ELEVEN months into the construction of the Viking Energy wind farm, the multimillion-pound project is progressing well and on target, according to the developers involved.
Giving a detailed update to the Viking Community Liaison Group on Tuesday evening, representatives from SSE Renewables and SSEN Transmission both said they did not expect any major impact from the worldwide shortage of cement.
This comes at a time when the local construction industry is suffering from shortages and price hikes in materials, including cement, with local civil engineering firm Tulloch Developments going public yesterday alerting its customers that until further notice it can no longer supply ready mix concrete.
Speaking for the Kergord converter station project, SSEN Transmission’s project manager Craig Park told the meeting that the concrete platform for the station was now “substantially complete” and the erection of the steelwork for the building underway.
Asked about concrete by Andrew Archer of Tingwall, Weisdale and Whiteness community council, Park said the construction site is being supplied by local firm EMN Plant.
“We are doing all our batching on the islands, and then it is transported up to the site for pouring. We have done a lot of pre-cast units to try and limit the amount concrete wagons travelling about the islands,” he said.
Stakeholder manager with SSE Renewables Aaron Priest added when asked by community councillor Neil Leask, that pouring the first foundations of the 103 wind turbines has commenced.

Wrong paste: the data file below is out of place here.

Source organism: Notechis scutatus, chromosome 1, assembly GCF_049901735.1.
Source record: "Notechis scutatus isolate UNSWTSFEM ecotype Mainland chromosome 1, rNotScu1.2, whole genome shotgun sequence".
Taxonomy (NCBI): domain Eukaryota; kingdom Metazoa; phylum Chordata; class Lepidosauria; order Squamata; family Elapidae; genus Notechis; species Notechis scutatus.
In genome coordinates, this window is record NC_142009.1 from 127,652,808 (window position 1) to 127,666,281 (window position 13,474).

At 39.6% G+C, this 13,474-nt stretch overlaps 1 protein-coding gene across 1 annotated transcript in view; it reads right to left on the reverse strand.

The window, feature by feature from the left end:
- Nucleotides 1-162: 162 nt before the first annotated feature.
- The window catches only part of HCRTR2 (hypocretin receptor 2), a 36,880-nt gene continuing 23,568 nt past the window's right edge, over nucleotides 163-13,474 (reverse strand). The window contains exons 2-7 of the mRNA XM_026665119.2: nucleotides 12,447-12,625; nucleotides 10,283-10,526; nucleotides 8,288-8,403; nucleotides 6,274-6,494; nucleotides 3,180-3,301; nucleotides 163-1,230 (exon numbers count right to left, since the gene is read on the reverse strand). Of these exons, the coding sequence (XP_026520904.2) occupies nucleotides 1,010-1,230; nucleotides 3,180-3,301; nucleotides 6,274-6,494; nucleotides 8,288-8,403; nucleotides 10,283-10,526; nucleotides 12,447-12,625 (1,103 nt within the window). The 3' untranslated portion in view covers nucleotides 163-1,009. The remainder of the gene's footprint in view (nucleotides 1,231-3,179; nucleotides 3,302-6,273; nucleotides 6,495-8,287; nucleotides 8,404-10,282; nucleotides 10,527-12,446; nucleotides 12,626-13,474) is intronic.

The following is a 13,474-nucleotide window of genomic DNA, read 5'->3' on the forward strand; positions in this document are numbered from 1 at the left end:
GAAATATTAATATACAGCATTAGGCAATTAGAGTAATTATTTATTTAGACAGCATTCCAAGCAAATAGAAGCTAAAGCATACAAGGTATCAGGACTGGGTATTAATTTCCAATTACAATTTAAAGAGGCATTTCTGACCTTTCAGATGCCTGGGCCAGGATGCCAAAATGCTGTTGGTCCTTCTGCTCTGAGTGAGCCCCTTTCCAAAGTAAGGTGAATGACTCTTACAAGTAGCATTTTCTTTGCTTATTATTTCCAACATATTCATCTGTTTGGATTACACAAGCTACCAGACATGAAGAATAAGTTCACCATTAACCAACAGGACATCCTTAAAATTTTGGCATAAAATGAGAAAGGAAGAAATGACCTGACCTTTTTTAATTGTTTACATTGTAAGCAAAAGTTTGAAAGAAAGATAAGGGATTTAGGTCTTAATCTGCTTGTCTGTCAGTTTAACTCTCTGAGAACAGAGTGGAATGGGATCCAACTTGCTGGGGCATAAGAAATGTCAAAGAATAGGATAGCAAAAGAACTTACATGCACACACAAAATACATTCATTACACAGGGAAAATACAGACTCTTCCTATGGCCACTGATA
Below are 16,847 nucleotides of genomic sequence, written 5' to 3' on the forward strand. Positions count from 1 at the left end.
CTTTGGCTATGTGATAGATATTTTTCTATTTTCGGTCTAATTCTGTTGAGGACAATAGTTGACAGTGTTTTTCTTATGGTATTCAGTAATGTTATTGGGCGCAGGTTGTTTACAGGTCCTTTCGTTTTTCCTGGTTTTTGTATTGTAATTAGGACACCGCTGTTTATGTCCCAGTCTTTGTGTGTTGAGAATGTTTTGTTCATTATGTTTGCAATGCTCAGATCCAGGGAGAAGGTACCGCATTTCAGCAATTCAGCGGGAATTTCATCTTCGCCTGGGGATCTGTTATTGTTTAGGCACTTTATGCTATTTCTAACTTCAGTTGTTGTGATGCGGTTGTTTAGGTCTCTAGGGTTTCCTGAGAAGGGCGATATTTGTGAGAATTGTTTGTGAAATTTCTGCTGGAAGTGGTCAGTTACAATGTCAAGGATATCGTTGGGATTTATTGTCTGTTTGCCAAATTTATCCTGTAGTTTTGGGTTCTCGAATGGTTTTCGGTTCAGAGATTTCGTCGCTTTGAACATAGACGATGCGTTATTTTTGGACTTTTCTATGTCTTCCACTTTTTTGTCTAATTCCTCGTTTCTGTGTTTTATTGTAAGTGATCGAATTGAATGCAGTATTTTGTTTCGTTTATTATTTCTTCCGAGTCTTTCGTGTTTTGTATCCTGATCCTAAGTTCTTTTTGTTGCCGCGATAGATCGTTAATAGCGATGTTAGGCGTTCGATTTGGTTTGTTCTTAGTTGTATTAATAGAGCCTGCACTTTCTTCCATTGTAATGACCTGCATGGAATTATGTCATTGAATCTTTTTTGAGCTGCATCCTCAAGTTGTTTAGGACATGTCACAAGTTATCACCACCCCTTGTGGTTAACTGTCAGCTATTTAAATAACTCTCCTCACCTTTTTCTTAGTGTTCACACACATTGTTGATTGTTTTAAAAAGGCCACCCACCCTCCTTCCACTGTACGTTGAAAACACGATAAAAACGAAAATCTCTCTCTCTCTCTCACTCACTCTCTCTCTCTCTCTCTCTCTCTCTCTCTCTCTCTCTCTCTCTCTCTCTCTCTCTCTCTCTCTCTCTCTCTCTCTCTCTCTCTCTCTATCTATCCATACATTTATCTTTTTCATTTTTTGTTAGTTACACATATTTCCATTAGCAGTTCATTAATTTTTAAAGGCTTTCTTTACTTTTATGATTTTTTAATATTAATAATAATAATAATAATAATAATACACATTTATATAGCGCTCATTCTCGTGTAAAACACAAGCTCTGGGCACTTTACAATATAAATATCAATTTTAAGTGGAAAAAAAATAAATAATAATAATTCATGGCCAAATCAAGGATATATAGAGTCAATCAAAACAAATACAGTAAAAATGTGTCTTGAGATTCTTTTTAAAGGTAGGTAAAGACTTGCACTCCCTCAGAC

“I have been told that there have been some delays to supply of cement but ultimately sufficient cement is getting through to the project, and any short delays has been worked around (…) so there has been no overall delay to the project so far,” he said.
Civil engineer with main contractor RJ McLeod, Ryan MacLean, added that from 9 August the demand for cement on the construction site will grow significantly.
“There are national shortages which most people will be aware of,” he said. “At the moment we are not being delayed, and I am being told by suppliers that they think it should be okay going into August, but I wouldn’t guarantee anything.
“There have been two significant breakdowns in June and July already, and the same could happen again.”
Each 103 foundation requires around 700 cubic metres of concrete. Overall, around 30,000 tonnes of cement will be needed.
A company spokesman added that currently supply is coming from Tarmac, a Scottish cement supplier based in Dunbar.
Updating members of the community councils of the four most affected areas on the progress of the construction works, Priest said that 60 per cent (or 43 kilometres) of the wind farm track network was now in place.
The tracks were initially built to construction traffic standards and needed to be capped before being able to take the trucks that will eventually deliver the wind turbine components.
Crane hard standings for 48 of the 103 turbines have commenced, he said, while 30 turbine bases have so far been excavated.
Priest added that at present around 200 people, including 80 local folk, were working on the wind farm site. A further 140 are employed on the converter station site at Kergord.
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